3 Chicago police officers indicted in Laquan McDonald case
CHICAGO (AP) — Three Chicago police officers were indicted Tuesday on felony charges that they conspired to cover up the actions of a white police officer who shot and killed 17-year-old Laquan McDonald.
In an indictment approved Monday and announced Tuesday, a Cook County grand jury alleges that the three current and former officers lied about the events of Oct. 20, 2014 when Officer Jason Van Dyke shot the black teenager 16 times.
“The co-conspirators created police reports in the critical early hours and days following the killing of Laquan McDonald that contained important false information in an attempt to prevent or shape any criminal investigation,” according to the indictment in which the three are charged with felony counts of obstruction of justice, official misconduct and conspiracy.
Patricia Brown Holmes, the special prosecutor in the case, said in a separate news release that the three — David March, Joseph Walsh and Thomas Gaffney — “coordinated their activities to protect each other and other members of the Chicago Police Department by furnishing false information, making false police reports, failing to report or correct false information, ignoring contrary information or evidence, obstructing justice, failing to perform a mandatory duty, and performing acts each knew to be forbidden to perform…”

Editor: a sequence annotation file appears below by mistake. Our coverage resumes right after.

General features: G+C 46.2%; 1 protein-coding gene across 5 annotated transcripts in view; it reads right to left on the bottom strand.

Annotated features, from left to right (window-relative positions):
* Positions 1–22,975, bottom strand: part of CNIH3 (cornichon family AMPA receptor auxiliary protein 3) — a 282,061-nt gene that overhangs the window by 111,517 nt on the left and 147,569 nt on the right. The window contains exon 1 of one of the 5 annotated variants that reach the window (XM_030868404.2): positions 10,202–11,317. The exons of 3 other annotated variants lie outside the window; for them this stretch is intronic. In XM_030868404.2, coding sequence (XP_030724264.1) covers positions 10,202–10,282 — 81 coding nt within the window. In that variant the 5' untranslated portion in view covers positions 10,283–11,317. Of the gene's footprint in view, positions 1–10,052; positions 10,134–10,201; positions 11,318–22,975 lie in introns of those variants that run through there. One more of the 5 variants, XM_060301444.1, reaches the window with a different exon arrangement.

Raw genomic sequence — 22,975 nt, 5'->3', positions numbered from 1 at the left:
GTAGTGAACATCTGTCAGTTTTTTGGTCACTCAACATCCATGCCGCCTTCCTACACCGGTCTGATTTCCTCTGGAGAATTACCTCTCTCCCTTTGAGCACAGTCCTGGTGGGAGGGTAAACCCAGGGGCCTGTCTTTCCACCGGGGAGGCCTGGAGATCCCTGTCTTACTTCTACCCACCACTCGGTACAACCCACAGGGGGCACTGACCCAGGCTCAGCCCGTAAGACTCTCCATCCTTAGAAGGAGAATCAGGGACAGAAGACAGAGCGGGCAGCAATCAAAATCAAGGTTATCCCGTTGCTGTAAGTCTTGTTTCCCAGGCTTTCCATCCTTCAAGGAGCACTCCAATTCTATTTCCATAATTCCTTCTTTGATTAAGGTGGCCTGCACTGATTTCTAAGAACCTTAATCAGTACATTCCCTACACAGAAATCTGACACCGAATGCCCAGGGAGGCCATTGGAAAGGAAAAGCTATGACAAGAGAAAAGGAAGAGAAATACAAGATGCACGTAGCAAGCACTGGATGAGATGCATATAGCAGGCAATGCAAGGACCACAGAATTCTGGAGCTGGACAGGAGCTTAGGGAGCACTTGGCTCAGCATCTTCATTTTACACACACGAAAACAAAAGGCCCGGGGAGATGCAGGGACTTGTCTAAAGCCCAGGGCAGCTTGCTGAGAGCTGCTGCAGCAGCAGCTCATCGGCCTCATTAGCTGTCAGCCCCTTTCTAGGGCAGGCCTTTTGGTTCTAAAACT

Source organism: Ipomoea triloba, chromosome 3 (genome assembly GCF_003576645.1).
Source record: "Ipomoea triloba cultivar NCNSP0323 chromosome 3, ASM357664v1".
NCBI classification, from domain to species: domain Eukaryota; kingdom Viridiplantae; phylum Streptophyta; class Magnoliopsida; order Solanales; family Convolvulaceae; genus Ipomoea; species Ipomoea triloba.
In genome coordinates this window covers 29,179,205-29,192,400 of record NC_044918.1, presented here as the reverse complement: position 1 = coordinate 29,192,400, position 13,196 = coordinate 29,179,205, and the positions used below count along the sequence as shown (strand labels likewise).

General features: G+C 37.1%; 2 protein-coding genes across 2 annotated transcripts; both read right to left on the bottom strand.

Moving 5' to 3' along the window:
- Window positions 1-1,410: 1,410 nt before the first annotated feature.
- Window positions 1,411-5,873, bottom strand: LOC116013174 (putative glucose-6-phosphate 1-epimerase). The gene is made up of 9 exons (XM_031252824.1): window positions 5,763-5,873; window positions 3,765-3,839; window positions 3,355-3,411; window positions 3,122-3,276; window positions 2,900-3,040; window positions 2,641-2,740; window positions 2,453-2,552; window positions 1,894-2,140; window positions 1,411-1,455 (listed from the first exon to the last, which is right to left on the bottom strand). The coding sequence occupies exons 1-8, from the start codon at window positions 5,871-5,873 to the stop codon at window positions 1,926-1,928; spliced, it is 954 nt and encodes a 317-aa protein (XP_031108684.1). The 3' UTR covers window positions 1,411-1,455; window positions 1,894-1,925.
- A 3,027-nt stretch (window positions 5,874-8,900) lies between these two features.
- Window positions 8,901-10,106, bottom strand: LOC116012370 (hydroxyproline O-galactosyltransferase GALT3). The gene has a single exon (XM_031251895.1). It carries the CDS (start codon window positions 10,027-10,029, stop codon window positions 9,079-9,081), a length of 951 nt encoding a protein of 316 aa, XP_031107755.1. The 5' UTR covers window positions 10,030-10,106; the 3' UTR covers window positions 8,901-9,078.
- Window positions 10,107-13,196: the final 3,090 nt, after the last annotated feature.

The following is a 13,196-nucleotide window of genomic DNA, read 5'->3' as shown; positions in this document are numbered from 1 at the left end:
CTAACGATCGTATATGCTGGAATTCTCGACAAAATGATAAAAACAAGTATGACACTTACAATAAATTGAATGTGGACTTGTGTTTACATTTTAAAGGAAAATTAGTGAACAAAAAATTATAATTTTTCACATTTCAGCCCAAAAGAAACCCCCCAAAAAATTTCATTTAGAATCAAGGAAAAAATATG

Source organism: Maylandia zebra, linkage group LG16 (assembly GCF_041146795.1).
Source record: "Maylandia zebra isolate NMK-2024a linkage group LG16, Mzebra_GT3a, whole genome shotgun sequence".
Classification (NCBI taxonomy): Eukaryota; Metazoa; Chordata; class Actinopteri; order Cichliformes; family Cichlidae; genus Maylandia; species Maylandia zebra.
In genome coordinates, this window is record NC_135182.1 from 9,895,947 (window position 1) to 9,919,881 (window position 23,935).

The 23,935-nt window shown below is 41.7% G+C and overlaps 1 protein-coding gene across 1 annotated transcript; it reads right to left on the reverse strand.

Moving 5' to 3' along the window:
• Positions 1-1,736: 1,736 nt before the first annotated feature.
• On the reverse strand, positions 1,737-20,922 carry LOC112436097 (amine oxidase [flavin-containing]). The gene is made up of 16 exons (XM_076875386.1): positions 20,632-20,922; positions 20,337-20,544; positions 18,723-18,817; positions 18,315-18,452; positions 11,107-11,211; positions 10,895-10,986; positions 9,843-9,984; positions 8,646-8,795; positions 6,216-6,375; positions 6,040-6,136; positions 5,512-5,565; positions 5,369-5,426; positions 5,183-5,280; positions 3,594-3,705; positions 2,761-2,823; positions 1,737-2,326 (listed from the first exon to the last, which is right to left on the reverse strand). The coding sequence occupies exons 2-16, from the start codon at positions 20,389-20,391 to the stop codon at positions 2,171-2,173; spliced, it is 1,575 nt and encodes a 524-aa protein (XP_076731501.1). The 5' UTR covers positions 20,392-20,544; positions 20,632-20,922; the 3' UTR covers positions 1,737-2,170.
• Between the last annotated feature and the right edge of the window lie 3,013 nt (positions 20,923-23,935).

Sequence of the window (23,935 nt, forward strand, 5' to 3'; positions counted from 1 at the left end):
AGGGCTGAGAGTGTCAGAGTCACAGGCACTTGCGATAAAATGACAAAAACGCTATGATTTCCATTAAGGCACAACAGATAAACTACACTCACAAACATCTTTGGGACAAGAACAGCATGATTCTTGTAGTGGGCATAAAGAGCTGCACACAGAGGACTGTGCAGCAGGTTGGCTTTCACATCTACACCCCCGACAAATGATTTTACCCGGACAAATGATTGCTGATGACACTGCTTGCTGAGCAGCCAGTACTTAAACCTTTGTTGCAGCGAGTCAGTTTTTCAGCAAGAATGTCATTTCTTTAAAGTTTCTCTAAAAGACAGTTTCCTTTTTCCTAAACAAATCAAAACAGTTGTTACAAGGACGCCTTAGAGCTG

The indictment also alleges that the conspiracy included an effort not to try to locate and interview three witnesses whose accounts of what happened were not consistent with the police version of events.
The department did not immediately respond to a call from The Associated Press seeking comment, and it is was not clear which of the three officers are still with the department and which are no longer police officers. But in December, it was reported that Walsh and March were put on desk duty more than a year after McDonald was shot and well after the video was released that showed the accounts officers gave did not reflect what was captured on the now-famous dashboard camera.
Van Dyke was charged more than a year later with first-degree murder on the same day that the city — under orders from a judge — made public the dashboard camera video. He has pleaded not guilty.